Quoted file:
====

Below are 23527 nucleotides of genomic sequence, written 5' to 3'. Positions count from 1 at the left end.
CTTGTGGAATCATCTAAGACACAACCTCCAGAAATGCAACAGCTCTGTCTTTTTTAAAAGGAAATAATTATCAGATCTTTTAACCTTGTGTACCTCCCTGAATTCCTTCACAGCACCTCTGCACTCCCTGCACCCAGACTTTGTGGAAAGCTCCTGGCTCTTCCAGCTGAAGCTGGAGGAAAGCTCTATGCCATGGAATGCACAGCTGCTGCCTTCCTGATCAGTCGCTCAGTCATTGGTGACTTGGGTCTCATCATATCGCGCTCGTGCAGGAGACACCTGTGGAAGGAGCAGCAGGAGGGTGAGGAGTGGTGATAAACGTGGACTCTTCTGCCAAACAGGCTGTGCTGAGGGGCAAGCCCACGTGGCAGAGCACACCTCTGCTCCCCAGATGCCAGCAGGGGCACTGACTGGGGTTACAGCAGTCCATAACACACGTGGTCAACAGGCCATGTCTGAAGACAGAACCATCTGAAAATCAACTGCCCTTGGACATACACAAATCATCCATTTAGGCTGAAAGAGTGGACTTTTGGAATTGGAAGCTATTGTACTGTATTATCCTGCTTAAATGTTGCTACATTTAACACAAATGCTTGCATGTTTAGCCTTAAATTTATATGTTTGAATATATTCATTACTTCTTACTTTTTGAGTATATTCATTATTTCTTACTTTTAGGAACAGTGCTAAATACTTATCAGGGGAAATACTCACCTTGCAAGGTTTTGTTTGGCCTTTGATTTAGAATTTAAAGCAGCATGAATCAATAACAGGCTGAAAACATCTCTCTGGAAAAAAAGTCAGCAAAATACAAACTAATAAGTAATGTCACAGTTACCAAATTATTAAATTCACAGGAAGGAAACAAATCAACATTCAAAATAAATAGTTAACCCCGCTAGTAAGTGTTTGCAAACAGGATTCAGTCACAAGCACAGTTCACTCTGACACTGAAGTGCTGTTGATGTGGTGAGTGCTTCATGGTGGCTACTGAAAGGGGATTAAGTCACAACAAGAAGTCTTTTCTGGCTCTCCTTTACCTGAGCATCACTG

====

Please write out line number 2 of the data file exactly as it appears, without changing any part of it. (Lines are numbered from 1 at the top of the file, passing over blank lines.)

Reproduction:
CTTGTGGAATCATCTAAGACACAACCTCCAGAAATGCAACAGCTCTGTCTTTTTTAAAAGGAAATAATTATCAGATCTTTTAACCTTGTGTACCTCCCTGAATTCCTTCACAGCACCTCTGCACTCCCTGCACCCAGACTTTGTGGAAAGCTCCTGGCTCTTCCAGCTGAAGCTGGAGGAAAGCTCTATGCCATGGAATGCACAGCTGCTGCCTTCCTGATCAGTCGCTCAGTCATTGGTGACTTGGGTCTCATCATATCGCGCTCGTGCAGGAGACACCTGTGGAAGGAGCAGCAGGAGGGTGAGGAGTGGTGATAAACGTGGACTCTTCTGCCAAACAGGCTGTGCTGAGGGGCAAGCCCACGTGGCAGAGCACACCTCTGCTCCCCAGATGCCAGCAGGGGCACTGACTGGGGTTACAGCAGTCCATAACACACGTGGTCAACAGGCCATGTCTGAAGACAGAACCATCTGAAAATCAACTGCCCTTGGACATACACAAATCATCCATTTAGGCTGAAAGAGTGGACTTTTGGAATTGGAAGCTATTGTACTGTATTATCCTGCTTAAATGTTGCTACATTTAACACAAATGCTTGCATGTTTAGCCTTAAATTTATATGTTTGAATATATTCATTACTTCTTACTTTTTGAGTATATTCATTATTTCTTACTTTTAGGAACAGTGCTAAATACTTATCAGGGGAAATACTCACCTTGCAAGGTTTTGTTTGGCCTTTGATTTAGAATTTAAAGCAGCATGAATCAATAACAGGCTGAAAACATCTCTCTGGAAAAAAAGTCAGCAAAATACAAACTAATAAGTAATGTCACAGTTACCAAATTATTAAATTCACAGGAAGGAAACAAATCAACATTCAAAATAAATAGTTAACCCCGCTAGTAAGTGTTTGCAAACAGGATTCAGTCACAAGCACAGTTCACTCTGACACTGAAGTGCTGTTGATGTGGTGAGTGCTTCATGGTGGCTACTGAAAGGGGATTAAGTCACAACAAGAAGTCTTTTCTGGCTCTCCTTTACCTGAGCATCACTG